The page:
Joanna Newman MBE is the Secretary General of the Association of Commonwealth Universities. She was Vice-Principal and Vice-President at King’s College London, and is a trustee of the Council for At-Risk Academics (CARA). She is a senior research fellow in History at King’s College London and an honorary research fellow at the University of Southampton specialising in the history of antisemitism, the Holocaust and Caribbean history. Her most recent publication is Nearly the New World: The British West Indies and the Flight from Nazism, 1933-1945.
Andrew Miller’s great grand-parents emigrated from Eastern Europe to the East End of London. In The Earl of Petticoat Lane, he tells the amazing story of his grandfather, from barrow boy to high society. In his autobiography, A Home from Home: from Immigrant Boy to English Man, George Alagiah, looks back on his own journey.
Both authors compared immigrant experiences and discussed whether the once inclusive British society is in danger of becoming apartheid UK.
Extraordinarily, Roman Halter made it out of the Lodz ghetto, survived Auschwitz and endured the Dresden bombing, before finally escaping to England.
Peter Lantos journeyed from Hungary to Bergen-Belsen where his father died. After liberation, he endured Communist oppression in Budapest.
They both revealed how they survived and built successful and happy lives.
In his book, The Crime of My Very Existence, Michael Berkowitz investigates the myths and realities of “Jewish criminality”. Philip Kerr has given vivid depictions of German society in his dazzling Berlin Noir Trilogy. Together they discussed how these myths were used to feed antisemitism.
Sponsored by the Shoresh Charitable Trust, in association with Jewish Renaissance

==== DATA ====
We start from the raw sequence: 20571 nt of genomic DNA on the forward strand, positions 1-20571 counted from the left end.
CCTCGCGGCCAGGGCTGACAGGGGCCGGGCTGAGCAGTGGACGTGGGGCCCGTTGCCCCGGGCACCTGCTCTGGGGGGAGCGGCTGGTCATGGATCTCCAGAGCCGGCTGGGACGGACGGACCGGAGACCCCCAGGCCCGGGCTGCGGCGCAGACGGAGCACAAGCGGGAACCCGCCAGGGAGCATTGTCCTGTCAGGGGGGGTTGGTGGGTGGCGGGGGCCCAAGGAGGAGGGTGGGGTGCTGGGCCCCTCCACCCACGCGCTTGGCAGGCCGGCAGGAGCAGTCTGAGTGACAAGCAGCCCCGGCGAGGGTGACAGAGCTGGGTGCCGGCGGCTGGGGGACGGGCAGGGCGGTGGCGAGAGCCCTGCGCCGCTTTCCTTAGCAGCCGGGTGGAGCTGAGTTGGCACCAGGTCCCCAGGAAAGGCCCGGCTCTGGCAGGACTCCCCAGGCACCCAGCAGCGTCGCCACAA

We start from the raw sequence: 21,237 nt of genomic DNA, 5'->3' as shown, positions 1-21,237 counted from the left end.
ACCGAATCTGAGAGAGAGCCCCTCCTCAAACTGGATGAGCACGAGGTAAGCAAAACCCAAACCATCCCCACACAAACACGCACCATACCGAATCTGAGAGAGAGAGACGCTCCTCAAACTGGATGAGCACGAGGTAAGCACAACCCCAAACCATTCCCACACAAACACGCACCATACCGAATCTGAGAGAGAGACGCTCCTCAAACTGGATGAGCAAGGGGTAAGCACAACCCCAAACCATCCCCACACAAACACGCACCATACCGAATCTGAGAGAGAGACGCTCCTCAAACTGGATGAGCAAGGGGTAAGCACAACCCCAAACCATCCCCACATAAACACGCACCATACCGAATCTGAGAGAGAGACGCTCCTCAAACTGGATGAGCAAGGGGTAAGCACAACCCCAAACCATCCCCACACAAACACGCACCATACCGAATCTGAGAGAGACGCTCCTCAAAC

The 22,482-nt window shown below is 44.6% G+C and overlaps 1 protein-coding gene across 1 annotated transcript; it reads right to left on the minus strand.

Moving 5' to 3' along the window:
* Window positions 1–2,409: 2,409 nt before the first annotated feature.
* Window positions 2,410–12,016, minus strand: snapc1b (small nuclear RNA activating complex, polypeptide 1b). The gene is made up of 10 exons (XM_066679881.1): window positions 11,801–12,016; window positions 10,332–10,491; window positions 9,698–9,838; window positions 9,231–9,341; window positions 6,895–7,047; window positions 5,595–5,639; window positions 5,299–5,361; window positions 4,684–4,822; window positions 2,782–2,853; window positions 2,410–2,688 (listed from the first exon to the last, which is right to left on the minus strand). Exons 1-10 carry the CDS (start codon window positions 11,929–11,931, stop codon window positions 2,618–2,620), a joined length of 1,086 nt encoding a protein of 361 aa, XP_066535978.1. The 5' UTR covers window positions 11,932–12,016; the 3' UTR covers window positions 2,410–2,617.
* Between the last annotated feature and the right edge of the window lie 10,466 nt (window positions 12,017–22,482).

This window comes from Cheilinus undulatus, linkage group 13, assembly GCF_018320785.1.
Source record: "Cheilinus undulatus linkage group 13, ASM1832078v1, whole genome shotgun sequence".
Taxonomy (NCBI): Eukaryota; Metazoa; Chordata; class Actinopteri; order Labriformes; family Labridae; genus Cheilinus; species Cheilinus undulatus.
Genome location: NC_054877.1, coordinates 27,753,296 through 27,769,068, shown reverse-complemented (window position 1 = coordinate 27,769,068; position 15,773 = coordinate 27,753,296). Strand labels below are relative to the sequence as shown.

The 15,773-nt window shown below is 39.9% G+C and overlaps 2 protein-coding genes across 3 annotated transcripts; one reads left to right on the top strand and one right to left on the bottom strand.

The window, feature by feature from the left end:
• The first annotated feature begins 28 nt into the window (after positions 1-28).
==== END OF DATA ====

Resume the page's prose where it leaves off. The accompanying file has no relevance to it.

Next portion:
Winner of the 2008 Academy Award for Best Foreign Language film, The Counterfeiters retraces the true story of Adolf Burger, recounted in his memoir The Devil’s Workshop. A typographer by trade, he became one of a group of deportees forced to produce impeccable imitation bank notes in Sachsenhausen concentration camp with the intention of flooding the economies of both the U.K and the U.S. To succeed, would have enabled the Nazis to win the war, to fail, meant certain death. Was his ultimat...
History Revisioned: Jewish Pirates of the Caribbean
The author/historian on pioneer Jews in the New World will argue that a tipping point in the readmission of Jews to Great Britain was a heretofore unreported role of Jewish merchants in the conquest of Jamaica in 1655.
“Pirate rabbis? Warrior Jews? Sephardic seafarers escaping the fires of Inquisition in quest of gold and freedom in the New World? If, like mine, your knowledge of Europe’s fabled Age of Discovery hasn’t featured these colorful and, as Edward Kritzler...
Journeys to Freedom
Two highly respected writers join Julia Neuberger to discuss the Jewish exodus from Europe before, during and after the war. In Nearly the New World: The British West Indies and The Flight from Nazism 1933-1945, Association of Commonwealth Universities secretary general Joanna Newman reveals the little-known story of Jewish refugees making their way to Barbados, Jamaica and Trinidad. And in The People on the Beach journalist Rosie Whitehouse charts the 1946 journey of 1,000 ...